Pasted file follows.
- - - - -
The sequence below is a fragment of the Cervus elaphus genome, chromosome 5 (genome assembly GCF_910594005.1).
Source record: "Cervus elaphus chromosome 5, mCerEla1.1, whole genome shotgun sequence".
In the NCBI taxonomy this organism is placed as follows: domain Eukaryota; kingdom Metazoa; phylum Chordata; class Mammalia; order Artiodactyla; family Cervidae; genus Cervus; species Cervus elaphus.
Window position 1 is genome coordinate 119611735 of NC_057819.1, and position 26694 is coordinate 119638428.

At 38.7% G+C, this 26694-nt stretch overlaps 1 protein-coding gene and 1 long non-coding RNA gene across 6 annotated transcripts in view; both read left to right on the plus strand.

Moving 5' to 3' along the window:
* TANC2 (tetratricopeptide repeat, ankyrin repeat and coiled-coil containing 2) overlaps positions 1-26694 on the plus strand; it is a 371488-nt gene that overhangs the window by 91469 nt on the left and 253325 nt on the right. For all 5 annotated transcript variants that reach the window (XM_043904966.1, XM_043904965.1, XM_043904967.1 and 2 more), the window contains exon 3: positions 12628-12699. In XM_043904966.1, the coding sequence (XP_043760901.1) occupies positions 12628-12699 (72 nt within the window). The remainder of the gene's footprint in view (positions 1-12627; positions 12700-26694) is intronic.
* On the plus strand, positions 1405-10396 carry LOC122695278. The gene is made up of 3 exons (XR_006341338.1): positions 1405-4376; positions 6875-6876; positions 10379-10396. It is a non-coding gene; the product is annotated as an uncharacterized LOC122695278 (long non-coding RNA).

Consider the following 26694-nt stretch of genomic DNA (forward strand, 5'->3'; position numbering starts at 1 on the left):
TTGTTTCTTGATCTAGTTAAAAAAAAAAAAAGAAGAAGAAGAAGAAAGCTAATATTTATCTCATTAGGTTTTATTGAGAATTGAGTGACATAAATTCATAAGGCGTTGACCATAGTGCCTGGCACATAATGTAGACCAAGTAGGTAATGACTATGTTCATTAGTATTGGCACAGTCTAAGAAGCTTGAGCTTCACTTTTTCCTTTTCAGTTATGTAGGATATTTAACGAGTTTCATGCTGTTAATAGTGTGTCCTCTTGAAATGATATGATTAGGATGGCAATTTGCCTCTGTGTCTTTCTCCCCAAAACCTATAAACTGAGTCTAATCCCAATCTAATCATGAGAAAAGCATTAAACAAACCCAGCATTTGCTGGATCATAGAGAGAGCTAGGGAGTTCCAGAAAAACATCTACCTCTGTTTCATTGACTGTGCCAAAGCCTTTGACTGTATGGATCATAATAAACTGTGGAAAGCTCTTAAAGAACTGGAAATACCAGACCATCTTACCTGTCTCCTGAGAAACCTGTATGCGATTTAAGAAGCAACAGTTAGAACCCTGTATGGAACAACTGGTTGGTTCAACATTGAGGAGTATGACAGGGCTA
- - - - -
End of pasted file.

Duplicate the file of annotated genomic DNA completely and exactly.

The sequence below is a fragment of the Cervus elaphus genome, chromosome 5 (genome assembly GCF_910594005.1).
Source record: "Cervus elaphus chromosome 5, mCerEla1.1, whole genome shotgun sequence".
In the NCBI taxonomy this organism is placed as follows: domain Eukaryota; kingdom Metazoa; phylum Chordata; class Mammalia; order Artiodactyla; family Cervidae; genus Cervus; species Cervus elaphus.
Window position 1 is genome coordinate 119611735 of NC_057819.1, and position 26694 is coordinate 119638428.

At 38.7% G+C, this 26694-nt stretch overlaps 1 protein-coding gene and 1 long non-coding RNA gene across 6 annotated transcripts in view; both read left to right on the plus strand.

Moving 5' to 3' along the window:
* TANC2 (tetratricopeptide repeat, ankyrin repeat and coiled-coil containing 2) overlaps positions 1-26694 on the plus strand; it is a 371488-nt gene that overhangs the window by 91469 nt on the left and 253325 nt on the right. For all 5 annotated transcript variants that reach the window (XM_043904966.1, XM_043904965.1, XM_043904967.1 and 2 more), the window contains exon 3: positions 12628-12699. In XM_043904966.1, the coding sequence (XP_043760901.1) occupies positions 12628-12699 (72 nt within the window). The remainder of the gene's footprint in view (positions 1-12627; positions 12700-26694) is intronic.
* On the plus strand, positions 1405-10396 carry LOC122695278. The gene is made up of 3 exons (XR_006341338.1): positions 1405-4376; positions 6875-6876; positions 10379-10396. It is a non-coding gene; the product is annotated as an uncharacterized LOC122695278 (long non-coding RNA).

Consider the following 26694-nt stretch of genomic DNA (forward strand, 5'->3'; position numbering starts at 1 on the left):
TTGTTTCTTGATCTAGTTAAAAAAAAAAAAAGAAGAAGAAGAAGAAAGCTAATATTTATCTCATTAGGTTTTATTGAGAATTGAGTGACATAAATTCATAAGGCGTTGACCATAGTGCCTGGCACATAATGTAGACCAAGTAGGTAATGACTATGTTCATTAGTATTGGCACAGTCTAAGAAGCTTGAGCTTCACTTTTTCCTTTTCAGTTATGTAGGATATTTAACGAGTTTCATGCTGTTAATAGTGTGTCCTCTTGAAATGATATGATTAGGATGGCAATTTGCCTCTGTGTCTTTCTCCCCAAAACCTATAAACTGAGTCTAATCCCAATCTAATCATGAGAAAAGCATTAAACAAACCCAGCATTTGCTGGATCATAGAGAGAGCTAGGGAGTTCCAGAAAAACATCTACCTCTGTTTCATTGACTGTGCCAAAGCCTTTGACTGTATGGATCATAATAAACTGTGGAAAGCTCTTAAAGAACTGGAAATACCAGACCATCTTACCTGTCTCCTGAGAAACCTGTATGCGATTTAAGAAGCAACAGTTAGAACCCTGTATGGAACAACTGGTTGGTTCAACATTGAGGAGTATGACAGGGCTA